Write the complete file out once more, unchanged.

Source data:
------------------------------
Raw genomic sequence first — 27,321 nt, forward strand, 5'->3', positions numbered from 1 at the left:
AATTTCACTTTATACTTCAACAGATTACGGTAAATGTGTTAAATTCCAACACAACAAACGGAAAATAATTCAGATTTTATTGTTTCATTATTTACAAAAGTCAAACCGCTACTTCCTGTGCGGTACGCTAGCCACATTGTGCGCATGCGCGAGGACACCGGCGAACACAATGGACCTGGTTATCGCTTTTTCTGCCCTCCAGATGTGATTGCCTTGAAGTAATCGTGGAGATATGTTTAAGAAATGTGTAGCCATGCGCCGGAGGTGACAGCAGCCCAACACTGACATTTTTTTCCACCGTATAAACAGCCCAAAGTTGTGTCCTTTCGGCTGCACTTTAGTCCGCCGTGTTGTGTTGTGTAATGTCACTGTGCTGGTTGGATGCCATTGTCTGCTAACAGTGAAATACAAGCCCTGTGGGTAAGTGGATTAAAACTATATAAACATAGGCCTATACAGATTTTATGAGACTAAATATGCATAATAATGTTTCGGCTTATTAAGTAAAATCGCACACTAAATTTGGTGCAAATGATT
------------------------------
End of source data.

Raw genomic sequence first — 27,321 nt, forward strand, 5'->3', positions numbered from 1 at the left:
AATTTCACTTTATACTTCAACAGATTACGGTAAATGTGTTAAATTCCAACACAACAAACGGAAAATAATTCAGATTTTATTGTTTCATTATTTACAAAAGTCAAACCGCTACTTCCTGTGCGGTACGCTAGCCACATTGTGCGCATGCGCGAGGACACCGGCGAACACAATGGACCTGGTTATCGCTTTTTCTGCCCTCCAGATGTGATTGCCTTGAAGTAATCGTGGAGATATGTTTAAGAAATGTGTAGCCATGCGCCGGAGGTGACAGCAGCCCAACACTGACATTTTTTTCCACCGTATAAACAGCCCAAAGTTGTGTCCTTTCGGCTGCACTTTAGTCCGCCGTGTTGTGTTGTGTAATGTCACTGTGCTGGTTGGATGCCATTGTCTGCTAACAGTGAAATACAAGCCCTGTGGGTAAGTGGATTAAAACTATATAAACATAGGCCTATACAGATTTTATGAGACTAAATATGCATAATAATGTTTCGGCTTATTAAGTAAAATCGCACACTAAATTTGGTGCAAATGATT